Politics, law and global agendas all actively shape the kinship bonds that are formed and sometimes dissolved in marriage. To study marriage― what it is across cultures, how it is lived and how it is brought to an end― is to learn about how gender, race, law, religion, ideology and the state together shape the everyday lives of persons.
Marriage draws the interest of social scientists, according to Hirsch and Wardlow, because it “sits at the nexus of large-scale social processes and intimate life” (2009, 2).
Defining, monitoring, and sanctioning of appropriate conduct in marriage, states turn the intimate relationships they endorse into matters within the purview of their governance. Srimati Basu (2015) presents a volume that takes the study of the state’s role in the governance of intimacy a step further. The author proposes to put “marriage itself on trial, allowing us to examine it as a site of privilege, entitlement, and exclusion on the one hand, and of deprivation, vulnerability and violence on the other” (Basu 2015: 14).
Basu’s analysis is based on observation of formal and alternative marriage dispute processes in courtrooms, side-bar in-camera negotiations, alternative dispute resolution sessions as well as interviews with judges and dispute resolution counselors. Focusing on the development and practice of alternative marital dispute resolution systems in India, Basu’s extensive ethnographic account documents how feminist agendas become complicit in buttressing the very systems of male privilege that they seek to challenge.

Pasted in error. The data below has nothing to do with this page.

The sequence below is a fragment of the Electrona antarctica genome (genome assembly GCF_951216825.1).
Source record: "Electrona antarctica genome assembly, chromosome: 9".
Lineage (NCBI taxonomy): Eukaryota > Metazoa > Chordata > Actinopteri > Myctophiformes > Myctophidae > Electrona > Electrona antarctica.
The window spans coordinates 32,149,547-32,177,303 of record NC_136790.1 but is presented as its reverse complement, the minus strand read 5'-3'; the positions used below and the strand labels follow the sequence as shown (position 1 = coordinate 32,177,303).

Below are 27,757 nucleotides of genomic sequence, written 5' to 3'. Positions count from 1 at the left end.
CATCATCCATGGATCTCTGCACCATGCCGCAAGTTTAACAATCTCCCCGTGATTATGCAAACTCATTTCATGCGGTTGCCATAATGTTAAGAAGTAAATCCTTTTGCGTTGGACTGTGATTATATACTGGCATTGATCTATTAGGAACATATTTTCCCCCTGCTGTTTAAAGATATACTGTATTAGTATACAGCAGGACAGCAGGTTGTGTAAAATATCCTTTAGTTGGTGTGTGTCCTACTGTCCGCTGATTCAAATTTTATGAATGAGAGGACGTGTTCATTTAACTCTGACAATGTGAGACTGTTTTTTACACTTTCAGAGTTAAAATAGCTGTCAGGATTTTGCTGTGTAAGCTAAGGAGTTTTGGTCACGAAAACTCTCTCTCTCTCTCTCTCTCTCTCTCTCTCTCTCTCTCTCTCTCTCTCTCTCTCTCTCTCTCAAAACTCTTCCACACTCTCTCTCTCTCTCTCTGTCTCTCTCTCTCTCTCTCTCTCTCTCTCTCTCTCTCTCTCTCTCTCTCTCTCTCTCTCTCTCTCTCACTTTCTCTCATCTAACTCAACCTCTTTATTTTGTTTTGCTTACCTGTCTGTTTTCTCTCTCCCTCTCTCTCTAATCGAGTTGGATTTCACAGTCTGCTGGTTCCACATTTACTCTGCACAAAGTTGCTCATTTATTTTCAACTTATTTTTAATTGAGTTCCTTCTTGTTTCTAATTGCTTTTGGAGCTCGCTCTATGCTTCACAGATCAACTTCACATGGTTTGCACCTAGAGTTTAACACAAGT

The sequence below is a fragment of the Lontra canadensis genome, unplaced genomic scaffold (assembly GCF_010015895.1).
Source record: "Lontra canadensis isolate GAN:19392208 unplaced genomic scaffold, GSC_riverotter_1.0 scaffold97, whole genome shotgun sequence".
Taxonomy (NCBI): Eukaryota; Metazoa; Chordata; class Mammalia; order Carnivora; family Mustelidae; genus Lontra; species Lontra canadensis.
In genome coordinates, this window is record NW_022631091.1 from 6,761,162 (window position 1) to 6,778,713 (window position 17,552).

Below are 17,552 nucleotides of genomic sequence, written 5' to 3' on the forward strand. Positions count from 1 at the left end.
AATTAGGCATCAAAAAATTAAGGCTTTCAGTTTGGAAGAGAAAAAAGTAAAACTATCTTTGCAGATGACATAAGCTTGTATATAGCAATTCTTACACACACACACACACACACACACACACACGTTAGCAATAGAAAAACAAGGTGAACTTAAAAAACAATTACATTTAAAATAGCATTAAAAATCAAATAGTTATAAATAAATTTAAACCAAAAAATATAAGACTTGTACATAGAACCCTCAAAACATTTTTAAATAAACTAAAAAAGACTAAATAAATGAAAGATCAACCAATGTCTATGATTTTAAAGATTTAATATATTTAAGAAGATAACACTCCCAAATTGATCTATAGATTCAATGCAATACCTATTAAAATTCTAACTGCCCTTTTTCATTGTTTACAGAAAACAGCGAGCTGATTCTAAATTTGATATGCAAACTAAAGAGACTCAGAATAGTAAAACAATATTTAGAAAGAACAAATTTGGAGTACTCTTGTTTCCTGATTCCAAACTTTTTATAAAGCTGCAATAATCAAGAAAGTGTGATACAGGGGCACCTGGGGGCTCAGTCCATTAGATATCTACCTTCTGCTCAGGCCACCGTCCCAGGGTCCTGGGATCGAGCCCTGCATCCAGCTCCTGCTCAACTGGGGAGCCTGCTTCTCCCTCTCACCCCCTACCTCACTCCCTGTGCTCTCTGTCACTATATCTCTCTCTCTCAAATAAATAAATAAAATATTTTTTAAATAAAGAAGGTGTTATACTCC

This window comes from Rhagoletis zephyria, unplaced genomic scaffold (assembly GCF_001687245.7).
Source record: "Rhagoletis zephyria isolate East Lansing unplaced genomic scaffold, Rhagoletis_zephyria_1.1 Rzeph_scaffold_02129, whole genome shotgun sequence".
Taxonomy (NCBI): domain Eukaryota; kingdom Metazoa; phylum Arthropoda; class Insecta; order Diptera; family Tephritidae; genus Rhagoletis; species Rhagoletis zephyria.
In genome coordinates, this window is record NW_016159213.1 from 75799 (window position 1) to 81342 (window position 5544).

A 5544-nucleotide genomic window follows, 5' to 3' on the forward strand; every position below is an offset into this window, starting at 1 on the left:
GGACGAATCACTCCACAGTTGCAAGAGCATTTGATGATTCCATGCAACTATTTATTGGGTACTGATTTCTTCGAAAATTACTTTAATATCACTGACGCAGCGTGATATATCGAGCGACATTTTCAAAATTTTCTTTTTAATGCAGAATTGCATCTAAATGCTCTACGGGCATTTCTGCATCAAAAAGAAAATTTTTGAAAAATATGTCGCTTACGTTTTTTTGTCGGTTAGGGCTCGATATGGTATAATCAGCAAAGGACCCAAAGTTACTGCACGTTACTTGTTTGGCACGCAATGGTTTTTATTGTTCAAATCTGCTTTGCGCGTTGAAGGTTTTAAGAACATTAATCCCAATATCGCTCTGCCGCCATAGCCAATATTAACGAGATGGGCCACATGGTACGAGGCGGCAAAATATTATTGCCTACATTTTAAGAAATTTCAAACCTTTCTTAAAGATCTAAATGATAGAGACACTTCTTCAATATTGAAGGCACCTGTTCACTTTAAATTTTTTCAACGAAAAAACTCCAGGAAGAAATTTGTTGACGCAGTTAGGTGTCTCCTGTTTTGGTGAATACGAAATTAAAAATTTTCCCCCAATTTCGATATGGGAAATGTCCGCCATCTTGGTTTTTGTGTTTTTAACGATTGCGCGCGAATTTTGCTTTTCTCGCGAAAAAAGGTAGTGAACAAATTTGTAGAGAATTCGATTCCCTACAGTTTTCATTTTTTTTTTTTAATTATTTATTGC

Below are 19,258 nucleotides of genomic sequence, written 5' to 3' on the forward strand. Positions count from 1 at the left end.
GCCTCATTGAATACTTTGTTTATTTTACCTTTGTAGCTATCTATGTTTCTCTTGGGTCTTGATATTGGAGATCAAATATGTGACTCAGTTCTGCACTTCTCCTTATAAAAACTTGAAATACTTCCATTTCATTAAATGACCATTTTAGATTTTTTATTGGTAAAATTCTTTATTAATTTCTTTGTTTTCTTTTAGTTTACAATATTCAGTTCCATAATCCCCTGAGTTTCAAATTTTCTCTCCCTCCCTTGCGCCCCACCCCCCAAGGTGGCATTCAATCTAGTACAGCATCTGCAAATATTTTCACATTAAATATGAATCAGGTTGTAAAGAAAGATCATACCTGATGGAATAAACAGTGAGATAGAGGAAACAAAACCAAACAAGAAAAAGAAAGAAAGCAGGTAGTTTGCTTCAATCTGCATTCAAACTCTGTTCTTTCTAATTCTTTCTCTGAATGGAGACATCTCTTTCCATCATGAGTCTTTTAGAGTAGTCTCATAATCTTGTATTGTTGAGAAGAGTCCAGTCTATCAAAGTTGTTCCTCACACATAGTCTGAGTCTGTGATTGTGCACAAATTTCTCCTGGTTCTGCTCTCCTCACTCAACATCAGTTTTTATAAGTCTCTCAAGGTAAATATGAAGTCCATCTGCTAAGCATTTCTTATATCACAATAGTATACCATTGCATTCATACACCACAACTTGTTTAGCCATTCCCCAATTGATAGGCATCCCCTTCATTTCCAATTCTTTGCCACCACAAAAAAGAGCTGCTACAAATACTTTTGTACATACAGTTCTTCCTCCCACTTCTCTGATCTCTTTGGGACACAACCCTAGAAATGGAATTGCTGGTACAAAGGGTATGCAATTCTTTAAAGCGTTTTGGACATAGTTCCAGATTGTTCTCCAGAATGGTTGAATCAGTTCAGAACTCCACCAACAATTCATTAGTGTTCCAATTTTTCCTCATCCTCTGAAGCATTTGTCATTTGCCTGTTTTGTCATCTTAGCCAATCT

In India, as elsewhere, alternative legal systems are not simply used as they are prescribed or intended. For Basu it is in fact the “off-label” uses of the law or practices of “forum-shopping” that are most illustrative of how legal pluralisms are designed to mitigate inequity do enable the entrenchment of the same prevailing ideologies supported in formal laws. Agency and knowledge of the concrete application of legal alternatives is showcased as individuals and families negotiate the venues to seek redress for troubles in marriage and decide when to bypass the state by bargaining outside the law. Basu centers her work on alternative dispute resolution (ADR) systems that by design privilege community norms over those that are state-sanctioned in formal law.
The Trouble with Marriage tangibly complicates the work of women’s rights advocacy.
For instance, the establishment of Women’s Police Stations, favored in international feminist advocacy as a best practice for mitigating violence against women is challenged by Basu’s findings that demonstrate how the Women’s Grievance Cell of Kolkata actively directs women into negotiated settlements and away from the criminal prosecution of violence. Similarly, she shows that the emergence of ADR system’s in India are partially a result of the successes of the women’s rights movement that sought to reduce the incidence and social supports of violence against women. The establishment of ADRs is based on the notion that setting legal norms will ultimately enable the transformation of social norms.
In my own work on marital rape in global contexts, the criminalization of rape in marriage has similarly been embraced as a way to alter the cultural fabric. The problem on the ground is that cultural change via aspirational law ignores the ways that gender norms and aspirations, folk-definitions of marriage and other expressions of gender-inequity actively disable the law as a tool for social change (Yllö and Torres 2016). This is borne out in the breadth of Basu ethnographic detail.